WASHINGTON (7/17/08)—A bill that would give merchants an antitrust exemption to negotiate interchange fees narrowly squeaked by the House Judiciary Committee Wednesday with a 19-16 vote. The committee approved a number of changes to the original bill as it marked up the Credit Card Fair Fee Act (H.R. 5546). The Credit Union National Association (CUNA) opposes government intervention in setting interchange fees. CUNA believes that the tight vote and a short remaining legislative calendar will combine to preclude a final vote on an interchange bill this year. CUNA President/CEO Dan Mica stated, “The close, 19-16 vote in the Judiciary Committee today for the Interchange Fee bill indicates that this measure may have run its course, at least for this Congress. “With such little time left for congressional action, and with other key measures waiting their turn, the bipartisan opposition – split 50-50 – to the bill makes it difficult to imagine such controversial legislation can precede much, if at all, further in the House for this Congress.” As approved, the bill would provide that credit unions regulated by the National Credit Union Administration (NCUA) and other financial institutions with under $1 billion in assets may “opt out” of interchange negotiations. The opt-out was added as an amendment offered by the committee chairman, Rep. John Conyers (D-Mich.) However, CUNA remains concerned that the opt-out option does not address credit unions’ underlying concerns with the legislation. Mica said, “As for the ‘opt-out’ provision for credit unions, we appreciate Chairman Conyers’ efforts to address credit union concerns with the bill. He was clearly listening to the significant concerns expressed loudly by credit unions. “However, we also believe that the so-called ‘opt out’ has some very practical shortcomings that make it, essentially, unworkable for credit unions.” Mica added that CUNA does not assume HR 5546 is dead, and will remain active on the Hill in “beating the legislative drums against floor consideration and passage.’ “HR 5546 is not necessary for credit unions and will work against consumers in the long run. We will continue to oppose it,” Mica added. The bill underwent other transformations during the mark-up session. The committee:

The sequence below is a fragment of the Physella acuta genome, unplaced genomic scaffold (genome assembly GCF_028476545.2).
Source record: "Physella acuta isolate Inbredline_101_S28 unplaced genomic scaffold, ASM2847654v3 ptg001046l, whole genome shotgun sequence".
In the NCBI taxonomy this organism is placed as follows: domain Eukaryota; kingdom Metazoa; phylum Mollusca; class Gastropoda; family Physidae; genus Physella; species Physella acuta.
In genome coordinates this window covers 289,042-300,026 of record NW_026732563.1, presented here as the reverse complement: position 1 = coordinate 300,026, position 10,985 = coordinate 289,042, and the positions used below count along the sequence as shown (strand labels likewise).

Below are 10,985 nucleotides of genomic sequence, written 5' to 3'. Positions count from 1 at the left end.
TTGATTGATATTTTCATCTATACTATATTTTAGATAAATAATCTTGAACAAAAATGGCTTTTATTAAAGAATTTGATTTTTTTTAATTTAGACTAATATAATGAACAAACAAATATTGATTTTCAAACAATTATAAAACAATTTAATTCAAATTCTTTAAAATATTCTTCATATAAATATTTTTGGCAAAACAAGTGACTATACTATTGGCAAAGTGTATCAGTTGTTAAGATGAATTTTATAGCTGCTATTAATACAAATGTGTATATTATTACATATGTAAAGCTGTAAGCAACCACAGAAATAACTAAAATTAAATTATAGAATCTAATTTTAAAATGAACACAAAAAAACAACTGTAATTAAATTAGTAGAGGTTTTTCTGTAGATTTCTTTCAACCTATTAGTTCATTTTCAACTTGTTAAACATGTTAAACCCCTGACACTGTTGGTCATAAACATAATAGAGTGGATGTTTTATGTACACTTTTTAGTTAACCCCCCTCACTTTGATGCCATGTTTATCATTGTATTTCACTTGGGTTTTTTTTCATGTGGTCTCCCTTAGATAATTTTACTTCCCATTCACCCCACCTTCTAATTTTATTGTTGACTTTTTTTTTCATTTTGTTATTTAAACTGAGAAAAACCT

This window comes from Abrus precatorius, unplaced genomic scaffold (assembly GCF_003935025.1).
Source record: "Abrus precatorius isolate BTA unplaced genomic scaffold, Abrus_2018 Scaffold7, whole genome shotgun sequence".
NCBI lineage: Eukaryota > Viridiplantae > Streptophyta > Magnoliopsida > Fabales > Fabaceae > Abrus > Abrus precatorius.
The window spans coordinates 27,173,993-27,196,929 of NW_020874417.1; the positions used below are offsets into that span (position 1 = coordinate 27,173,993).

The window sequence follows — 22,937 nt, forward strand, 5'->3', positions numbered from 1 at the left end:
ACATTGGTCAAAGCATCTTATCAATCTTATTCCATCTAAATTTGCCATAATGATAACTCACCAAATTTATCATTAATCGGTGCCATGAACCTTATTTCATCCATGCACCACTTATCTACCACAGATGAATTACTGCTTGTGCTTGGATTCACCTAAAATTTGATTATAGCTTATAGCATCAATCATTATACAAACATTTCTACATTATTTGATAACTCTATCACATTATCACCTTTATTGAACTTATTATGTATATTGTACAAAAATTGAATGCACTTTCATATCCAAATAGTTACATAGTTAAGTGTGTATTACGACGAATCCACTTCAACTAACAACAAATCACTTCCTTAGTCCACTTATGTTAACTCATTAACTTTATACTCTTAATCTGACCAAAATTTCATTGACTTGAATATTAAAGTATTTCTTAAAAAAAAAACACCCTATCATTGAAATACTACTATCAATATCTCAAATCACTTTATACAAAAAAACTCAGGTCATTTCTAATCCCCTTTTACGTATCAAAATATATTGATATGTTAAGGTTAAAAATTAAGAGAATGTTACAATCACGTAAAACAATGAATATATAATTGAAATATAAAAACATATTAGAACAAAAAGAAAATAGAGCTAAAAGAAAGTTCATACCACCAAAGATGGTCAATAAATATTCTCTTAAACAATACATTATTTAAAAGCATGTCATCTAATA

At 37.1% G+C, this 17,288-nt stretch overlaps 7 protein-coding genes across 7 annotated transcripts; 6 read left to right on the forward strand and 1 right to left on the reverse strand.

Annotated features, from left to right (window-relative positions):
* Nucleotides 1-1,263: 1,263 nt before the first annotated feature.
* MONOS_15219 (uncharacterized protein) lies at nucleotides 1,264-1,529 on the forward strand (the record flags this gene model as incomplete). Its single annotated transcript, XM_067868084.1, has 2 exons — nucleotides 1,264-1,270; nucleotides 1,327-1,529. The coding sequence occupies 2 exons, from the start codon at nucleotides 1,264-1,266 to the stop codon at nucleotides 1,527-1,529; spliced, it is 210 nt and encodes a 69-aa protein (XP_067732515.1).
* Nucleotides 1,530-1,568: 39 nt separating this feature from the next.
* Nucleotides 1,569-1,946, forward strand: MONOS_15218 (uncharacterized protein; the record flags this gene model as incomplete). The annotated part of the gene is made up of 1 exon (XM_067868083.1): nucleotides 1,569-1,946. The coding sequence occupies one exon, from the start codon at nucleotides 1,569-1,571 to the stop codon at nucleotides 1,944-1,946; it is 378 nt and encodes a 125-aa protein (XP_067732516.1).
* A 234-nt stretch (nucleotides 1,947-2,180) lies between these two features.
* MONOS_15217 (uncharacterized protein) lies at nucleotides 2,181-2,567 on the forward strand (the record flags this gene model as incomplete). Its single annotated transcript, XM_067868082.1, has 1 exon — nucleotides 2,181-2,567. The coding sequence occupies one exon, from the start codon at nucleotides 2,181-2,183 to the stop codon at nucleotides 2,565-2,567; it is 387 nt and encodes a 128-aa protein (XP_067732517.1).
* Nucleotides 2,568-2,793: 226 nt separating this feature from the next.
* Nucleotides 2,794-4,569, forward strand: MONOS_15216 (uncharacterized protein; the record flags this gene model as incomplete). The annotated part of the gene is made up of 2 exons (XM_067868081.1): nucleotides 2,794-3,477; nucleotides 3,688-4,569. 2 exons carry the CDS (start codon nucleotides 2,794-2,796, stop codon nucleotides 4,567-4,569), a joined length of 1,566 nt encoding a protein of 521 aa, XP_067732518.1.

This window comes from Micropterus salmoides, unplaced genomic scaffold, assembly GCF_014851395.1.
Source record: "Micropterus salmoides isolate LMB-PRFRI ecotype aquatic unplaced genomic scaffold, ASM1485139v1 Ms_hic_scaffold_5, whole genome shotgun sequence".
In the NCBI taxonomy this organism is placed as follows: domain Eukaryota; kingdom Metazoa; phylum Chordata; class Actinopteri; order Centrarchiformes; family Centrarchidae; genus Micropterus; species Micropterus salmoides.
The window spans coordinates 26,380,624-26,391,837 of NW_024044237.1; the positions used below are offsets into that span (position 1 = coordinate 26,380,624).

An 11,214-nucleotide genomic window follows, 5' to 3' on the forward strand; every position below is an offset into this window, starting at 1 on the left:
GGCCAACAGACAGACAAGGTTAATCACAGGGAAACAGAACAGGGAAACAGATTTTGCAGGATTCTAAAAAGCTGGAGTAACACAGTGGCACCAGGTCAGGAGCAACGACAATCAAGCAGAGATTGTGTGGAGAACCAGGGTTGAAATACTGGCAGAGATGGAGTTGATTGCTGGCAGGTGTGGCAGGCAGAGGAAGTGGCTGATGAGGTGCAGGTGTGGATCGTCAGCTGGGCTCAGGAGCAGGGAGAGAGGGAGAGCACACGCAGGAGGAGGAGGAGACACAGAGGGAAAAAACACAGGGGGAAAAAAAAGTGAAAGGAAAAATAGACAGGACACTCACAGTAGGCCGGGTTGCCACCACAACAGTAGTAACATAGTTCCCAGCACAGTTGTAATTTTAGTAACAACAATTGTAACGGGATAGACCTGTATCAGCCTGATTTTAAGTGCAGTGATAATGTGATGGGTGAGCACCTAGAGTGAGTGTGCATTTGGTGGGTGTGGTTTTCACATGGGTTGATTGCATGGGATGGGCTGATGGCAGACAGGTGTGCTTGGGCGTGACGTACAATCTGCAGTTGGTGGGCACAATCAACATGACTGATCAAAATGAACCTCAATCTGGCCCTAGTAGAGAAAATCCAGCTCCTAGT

* Jettisoned a provision in the original bill that would have established a three-member panel of lawyers appointed by the U.S. Department of Justice and the Federal Trade Commission (FTC) to settle fee disputes between merchants and card providers; and * Adopted a provision that prohibit the use of an unlawful boycott by merchants under the antitrust exemption.